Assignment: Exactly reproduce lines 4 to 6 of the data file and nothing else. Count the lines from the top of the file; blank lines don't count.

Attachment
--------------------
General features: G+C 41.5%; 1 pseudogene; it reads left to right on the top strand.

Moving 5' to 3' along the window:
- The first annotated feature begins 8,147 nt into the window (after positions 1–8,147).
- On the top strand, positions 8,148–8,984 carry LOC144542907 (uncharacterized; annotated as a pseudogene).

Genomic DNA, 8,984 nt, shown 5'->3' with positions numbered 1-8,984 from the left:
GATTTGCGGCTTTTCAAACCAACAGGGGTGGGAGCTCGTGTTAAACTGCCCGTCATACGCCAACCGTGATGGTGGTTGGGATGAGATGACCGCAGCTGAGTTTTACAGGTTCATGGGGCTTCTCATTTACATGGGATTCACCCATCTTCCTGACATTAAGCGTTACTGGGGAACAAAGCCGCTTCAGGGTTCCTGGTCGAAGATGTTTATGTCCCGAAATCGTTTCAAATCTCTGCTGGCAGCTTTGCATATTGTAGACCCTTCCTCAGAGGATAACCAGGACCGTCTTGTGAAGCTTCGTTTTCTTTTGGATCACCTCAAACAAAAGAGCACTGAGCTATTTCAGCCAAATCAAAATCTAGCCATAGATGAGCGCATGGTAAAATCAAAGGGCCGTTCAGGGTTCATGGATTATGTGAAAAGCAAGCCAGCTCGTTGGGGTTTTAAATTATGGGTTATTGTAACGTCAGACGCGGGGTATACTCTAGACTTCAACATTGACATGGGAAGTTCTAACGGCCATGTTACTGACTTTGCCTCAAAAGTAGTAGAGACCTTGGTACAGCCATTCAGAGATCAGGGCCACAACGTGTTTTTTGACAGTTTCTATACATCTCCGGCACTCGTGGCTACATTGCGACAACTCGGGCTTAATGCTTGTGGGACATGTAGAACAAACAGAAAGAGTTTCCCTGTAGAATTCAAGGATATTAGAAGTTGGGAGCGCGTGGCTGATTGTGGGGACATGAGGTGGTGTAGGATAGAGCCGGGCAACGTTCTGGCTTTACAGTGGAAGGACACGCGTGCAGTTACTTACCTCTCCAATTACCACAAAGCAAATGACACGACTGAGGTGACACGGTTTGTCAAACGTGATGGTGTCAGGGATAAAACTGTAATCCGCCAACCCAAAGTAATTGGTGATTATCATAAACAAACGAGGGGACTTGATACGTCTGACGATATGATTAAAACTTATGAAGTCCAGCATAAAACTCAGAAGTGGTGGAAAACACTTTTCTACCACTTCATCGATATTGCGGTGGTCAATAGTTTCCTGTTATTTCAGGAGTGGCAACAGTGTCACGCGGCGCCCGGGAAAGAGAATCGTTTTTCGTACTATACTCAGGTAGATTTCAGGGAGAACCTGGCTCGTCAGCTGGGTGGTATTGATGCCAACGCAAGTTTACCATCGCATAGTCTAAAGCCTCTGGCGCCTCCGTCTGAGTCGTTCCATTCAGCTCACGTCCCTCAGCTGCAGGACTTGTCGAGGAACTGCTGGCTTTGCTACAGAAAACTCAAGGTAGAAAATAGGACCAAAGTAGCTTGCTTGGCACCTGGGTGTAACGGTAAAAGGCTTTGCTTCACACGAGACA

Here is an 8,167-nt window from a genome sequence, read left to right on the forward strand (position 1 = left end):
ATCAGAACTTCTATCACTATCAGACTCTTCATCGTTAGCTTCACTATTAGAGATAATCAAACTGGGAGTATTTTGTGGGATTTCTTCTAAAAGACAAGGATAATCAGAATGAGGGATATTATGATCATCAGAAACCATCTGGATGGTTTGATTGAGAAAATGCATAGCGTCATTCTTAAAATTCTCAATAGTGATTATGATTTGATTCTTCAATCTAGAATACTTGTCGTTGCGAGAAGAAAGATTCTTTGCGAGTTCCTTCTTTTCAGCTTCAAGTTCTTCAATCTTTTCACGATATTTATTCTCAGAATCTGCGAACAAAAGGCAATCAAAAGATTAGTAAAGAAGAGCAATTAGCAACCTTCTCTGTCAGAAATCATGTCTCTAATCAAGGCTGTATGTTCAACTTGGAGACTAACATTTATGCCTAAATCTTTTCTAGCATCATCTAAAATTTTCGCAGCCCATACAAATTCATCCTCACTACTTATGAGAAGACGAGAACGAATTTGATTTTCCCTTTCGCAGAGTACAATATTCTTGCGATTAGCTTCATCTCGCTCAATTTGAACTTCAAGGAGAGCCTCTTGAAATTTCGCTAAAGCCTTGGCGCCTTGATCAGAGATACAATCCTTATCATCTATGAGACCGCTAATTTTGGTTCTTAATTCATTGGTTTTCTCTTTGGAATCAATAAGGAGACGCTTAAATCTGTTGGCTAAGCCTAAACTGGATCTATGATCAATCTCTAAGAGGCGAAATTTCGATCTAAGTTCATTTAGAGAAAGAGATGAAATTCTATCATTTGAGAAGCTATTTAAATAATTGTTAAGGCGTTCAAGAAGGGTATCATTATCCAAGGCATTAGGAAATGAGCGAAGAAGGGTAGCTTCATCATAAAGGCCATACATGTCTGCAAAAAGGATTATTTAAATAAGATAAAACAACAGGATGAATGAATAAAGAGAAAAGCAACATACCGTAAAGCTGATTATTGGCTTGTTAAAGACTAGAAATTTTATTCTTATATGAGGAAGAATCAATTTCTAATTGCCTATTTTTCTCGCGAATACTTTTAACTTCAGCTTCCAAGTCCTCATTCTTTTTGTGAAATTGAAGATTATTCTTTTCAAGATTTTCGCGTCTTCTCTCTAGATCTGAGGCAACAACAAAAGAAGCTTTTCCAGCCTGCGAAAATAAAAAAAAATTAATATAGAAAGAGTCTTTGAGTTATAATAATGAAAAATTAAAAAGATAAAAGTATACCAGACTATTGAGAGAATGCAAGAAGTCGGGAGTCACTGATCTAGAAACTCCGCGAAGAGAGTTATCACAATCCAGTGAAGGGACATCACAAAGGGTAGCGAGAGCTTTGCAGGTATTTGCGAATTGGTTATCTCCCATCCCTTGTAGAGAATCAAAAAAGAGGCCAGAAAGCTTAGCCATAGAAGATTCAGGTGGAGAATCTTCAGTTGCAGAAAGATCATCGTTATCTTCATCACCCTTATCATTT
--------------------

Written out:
- On the top strand, positions 8,148–8,984 carry LOC144542907 (uncharacterized; annotated as a pseudogene).

Genomic DNA, 8,984 nt, shown 5'->3' with positions numbered 1-8,984 from the left:
GATTTGCGGCTTTTCAAACCAACAGGGGTGGGAGCTCGTGTTAAACTGCCCGTCATACGCCAACCGTGATGGTGGTTGGGATGAGATGACCGCAGCTGAGTTTTACAGGTTCATGGGGCTTCTCATTTACATGGGATTCACCCATCTTCCTGACATTAAGCGTTACTGGGGAACAAAGCCGCTTCAGGGTTCCTGGTCGAAGATGTTTATGTCCCGAAATCGTTTCAAATCTCTGCTGGCAGCTTTGCATATTGTAGACCCTTCCTCAGAGGATAACCAGGACCGTCTTGTGAAGCTTCGTTTTCTTTTGGATCACCTCAAACAAAAGAGCACTGAGCTATTTCAGCCAAATCAAAATCTAGCCATAGATGAGCGCATGGTAAAATCAAAGGGCCGTTCAGGGTTCATGGATTATGTGAAAAGCAAGCCAGCTCGTTGGGGTTTTAAATTATGGGTTATTGTAACGTCAGACGCGGGGTATACTCTAGACTTCAACATTGACATGGGAAGTTCTAACGGCCATGTTACTGACTTTGCCTCAAAAGTAGTAGAGACCTTGGTACAGCCATTCAGAGATCAGGGCCACAACGTGTTTTTTGACAGTTTCTATACATCTCCGGCACTCGTGGCTACATTGCGACAACTCGGGCTTAATGCTTGTGGGACATGTAGAACAAACAGAAAGAGTTTCCCTGTAGAATTCAAGGATATTAGAAGTTGGGAGCGCGTGGCTGATTGTGGGGACATGAGGTGGTGTAGGATAGAGCCGGGCAACGTTCTGGCTTTACAGTGGAAGGACACGCGTGCAGTTACTTACCTCTCCAATTACCACAAAGCAAATGACACGACTGAGGTGACACGGTTTGTCAAACGTGATGGTGTCAGGGATAAAACTGTAATCCGCCAACCCAAAGTAATTGGTGATTATCATAAACAAACGAGGGGACTTGATACGTCTGACGATATGATTAAAACTTATGAAGTCCAGCATAAAACTCAGAAGTGGTGGAAAACACTTTTCTACCACTTCATCGATATTGCGGTGGTCAATAGTTTCCTGTTATTTCAGGAGTGGCAACAGTGTCACGCGGCGCCCGGGAAAGAGAATCGTTTTTCGTACTATACTCAGGTAGATTTCAGGGAGAACCTGGCTCGTCAGCTGGGTGGTATTGATGCCAACGCAAGTTTACCATCGCATAGTCTAAAGCCTCTGGCGCCTCCGTCTGAGTCGTTCCATTCAGCTCACGTCCCTCAGCTGCAGGACTTGTCGAGGAACTGCTGGCTTTGCTACAGAAAACTCAAGGTAGAAAATAGGACCAAAGTAGCTTGCTTGGCACCTGGGTGTAACGGTAAAAGGCTTTGCTTCACACGAGACA